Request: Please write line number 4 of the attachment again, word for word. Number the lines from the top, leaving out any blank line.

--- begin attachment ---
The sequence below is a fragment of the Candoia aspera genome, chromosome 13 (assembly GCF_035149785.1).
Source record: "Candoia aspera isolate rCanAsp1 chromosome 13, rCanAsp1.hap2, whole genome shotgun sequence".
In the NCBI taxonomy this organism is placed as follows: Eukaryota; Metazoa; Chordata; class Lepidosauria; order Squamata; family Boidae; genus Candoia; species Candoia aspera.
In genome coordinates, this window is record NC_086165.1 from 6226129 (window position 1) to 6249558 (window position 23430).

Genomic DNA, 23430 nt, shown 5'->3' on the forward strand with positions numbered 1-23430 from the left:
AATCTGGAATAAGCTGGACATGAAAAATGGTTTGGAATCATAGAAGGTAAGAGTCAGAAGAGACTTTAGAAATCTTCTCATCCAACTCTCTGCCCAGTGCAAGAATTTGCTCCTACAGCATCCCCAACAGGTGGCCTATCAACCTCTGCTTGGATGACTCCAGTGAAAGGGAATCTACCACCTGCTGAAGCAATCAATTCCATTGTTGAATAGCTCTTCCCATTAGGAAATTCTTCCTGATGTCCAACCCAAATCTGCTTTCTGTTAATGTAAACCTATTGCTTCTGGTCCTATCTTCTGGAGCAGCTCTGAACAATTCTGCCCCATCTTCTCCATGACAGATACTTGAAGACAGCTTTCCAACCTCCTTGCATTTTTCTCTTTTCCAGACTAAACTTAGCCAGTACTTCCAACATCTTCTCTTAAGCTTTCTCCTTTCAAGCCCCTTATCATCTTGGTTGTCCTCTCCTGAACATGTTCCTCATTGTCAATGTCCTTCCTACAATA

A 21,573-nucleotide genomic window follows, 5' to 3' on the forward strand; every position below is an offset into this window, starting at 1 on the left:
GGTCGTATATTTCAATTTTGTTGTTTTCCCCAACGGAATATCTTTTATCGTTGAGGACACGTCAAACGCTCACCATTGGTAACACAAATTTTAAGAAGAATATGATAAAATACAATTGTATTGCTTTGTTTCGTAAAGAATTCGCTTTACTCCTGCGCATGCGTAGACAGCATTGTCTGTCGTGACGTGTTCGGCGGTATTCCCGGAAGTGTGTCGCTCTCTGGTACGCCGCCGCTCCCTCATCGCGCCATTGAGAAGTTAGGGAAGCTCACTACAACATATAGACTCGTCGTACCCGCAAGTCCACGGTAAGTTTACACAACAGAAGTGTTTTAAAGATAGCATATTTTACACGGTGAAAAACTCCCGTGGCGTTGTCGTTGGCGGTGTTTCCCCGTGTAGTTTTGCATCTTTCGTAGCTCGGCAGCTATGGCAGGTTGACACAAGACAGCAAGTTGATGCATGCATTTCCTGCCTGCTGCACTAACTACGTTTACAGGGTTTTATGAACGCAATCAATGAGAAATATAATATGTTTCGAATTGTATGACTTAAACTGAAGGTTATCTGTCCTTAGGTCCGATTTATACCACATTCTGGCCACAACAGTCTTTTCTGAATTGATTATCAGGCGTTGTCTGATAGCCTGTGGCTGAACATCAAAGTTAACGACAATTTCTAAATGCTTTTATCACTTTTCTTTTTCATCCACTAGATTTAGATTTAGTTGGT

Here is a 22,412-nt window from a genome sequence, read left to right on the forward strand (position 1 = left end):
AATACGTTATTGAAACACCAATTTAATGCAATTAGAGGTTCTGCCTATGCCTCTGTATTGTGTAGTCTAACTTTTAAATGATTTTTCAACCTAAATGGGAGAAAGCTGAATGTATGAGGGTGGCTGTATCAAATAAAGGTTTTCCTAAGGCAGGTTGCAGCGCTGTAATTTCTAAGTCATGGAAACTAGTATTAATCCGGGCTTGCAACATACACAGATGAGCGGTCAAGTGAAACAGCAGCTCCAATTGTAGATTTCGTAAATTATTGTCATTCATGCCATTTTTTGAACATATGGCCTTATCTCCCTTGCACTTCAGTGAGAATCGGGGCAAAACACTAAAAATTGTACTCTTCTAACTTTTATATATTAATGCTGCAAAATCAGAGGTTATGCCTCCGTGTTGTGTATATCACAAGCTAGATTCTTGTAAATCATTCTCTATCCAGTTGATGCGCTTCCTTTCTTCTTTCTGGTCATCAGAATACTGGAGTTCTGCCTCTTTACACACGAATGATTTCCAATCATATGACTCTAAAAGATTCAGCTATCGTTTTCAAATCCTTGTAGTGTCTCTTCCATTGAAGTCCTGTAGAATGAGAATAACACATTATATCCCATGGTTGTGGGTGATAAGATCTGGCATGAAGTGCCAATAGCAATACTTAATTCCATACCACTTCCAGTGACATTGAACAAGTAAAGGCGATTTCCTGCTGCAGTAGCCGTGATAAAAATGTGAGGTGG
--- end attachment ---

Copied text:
In genome coordinates, this window is record NC_086165.1 from 6226129 (window position 1) to 6249558 (window position 23430).